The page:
A few days ago, my garden all of a sudden was shining in lush purple. The plants were quickly identified as red dead-nettles (lamium purpureum). Great! However, the lawnmower packed up, just when I tried to get rid of the weeds and I do not own a goat. Fortunately the plant turned out to be fully edible for humans too. Mission accomplished!
A closer look also brought to light some white dead-nettles (lamium album), or maybe even a crossing between the red lamium purpureum and the white lamium album, as in my garden the latter's' leaves feature the distinctive red coloring of the former instead of their regular plain green. Since all dead-nettles are edible, I did not care to fret. But, parental advisory: Be positive about the species before you eat an unknown plant!
The plant is also healthy. Apart from tannins and mucilage it contains minerals like potassium and magnesium, choline, saponins, flavonoids, and essential oils, as well as iridoids and terpenes in the flowers. It is also rich in protein and vitamin A.
Short of a recipe, I just started cooking with what I had at hand.
Ingredients (serves two)
- 400 g young dead-nessel shoots and flowers
- a handful of dandelion flowers
- 250 g organic potatoes
- 1 organic onion
- 1 tbsp organic olive oil
- 1 organic egg
- 170 ml organic milk
- 80 g organic wheat flour type 405
- 1 tsp organic olive oil
- 2 organic eggs
- organic pepper
- organic nutmeg
- Cook the potatoes with skin, peal them when cooled, and cut them in cubes of 1-2 cm size.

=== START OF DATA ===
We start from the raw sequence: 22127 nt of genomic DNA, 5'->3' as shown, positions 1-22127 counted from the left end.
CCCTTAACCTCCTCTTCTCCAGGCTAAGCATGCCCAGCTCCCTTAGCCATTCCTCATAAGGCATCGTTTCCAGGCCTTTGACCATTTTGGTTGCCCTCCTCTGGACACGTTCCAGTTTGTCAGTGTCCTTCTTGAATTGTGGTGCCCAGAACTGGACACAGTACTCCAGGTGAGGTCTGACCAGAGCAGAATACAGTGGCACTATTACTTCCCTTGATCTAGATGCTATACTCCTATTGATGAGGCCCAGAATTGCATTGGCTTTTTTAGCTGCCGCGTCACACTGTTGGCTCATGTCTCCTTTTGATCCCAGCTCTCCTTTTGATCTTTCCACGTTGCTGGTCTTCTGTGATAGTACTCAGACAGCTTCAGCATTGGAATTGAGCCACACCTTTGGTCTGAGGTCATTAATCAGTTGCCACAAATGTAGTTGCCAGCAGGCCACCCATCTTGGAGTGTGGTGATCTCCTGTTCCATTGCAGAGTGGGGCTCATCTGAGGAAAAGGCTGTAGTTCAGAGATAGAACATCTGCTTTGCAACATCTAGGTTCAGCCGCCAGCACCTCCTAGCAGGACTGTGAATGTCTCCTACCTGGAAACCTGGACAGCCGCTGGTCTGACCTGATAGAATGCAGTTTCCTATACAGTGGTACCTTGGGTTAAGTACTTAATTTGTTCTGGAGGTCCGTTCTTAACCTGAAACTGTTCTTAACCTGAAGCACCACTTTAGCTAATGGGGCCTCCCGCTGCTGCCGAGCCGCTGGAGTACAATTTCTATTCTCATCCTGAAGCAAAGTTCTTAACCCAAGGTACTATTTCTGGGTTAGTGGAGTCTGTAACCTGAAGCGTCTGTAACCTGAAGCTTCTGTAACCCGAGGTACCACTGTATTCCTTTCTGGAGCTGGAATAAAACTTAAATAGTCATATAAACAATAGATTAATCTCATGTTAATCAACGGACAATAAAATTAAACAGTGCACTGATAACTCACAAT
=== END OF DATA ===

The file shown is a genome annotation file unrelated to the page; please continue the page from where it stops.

- Mix the milk, the flower and one egg with a pinch of salt into a pancake batter and let it rest for about 15 minutes.
- In the meantime wash the dead-nettles, dry it in a salad spinner and chop coarsely. Put 50 g of the dead-nettles aside for mixing into the pancake batter later.
- Fry the potato cubes in a tablespoon of olive oil until they are tender and crispy.
- Cut the onion in cubes, add them to the potatoes and sauté lightly.
- Add the nettles and cook them at low heat in a closed pot until wilted. Season with salt, pepper and freshly ground nutmeg.
- Add the other nettles to the pancake batter, stir, and cook two pancakes in a little olive oil.
- Fry two eggs sunny-side up or better poach them if you have really fresh eggs at hand.
- Fill the pancakes with the wilted nettles and four to five dandelion flowers each, and serve with the remainders of the nettles and the eggs.
You can, of course, make do without the dandelion flowers but you will miss the extra crunch and a subtle fresh note.
By the way, the pancakes with dead-nettles are also good without filling and side dishes.
Average Nutritional Information
|per 100 g||per portion
|- of which saturates||1||g||5||g|
|- of which sugars||1.9||g||9.5||g|
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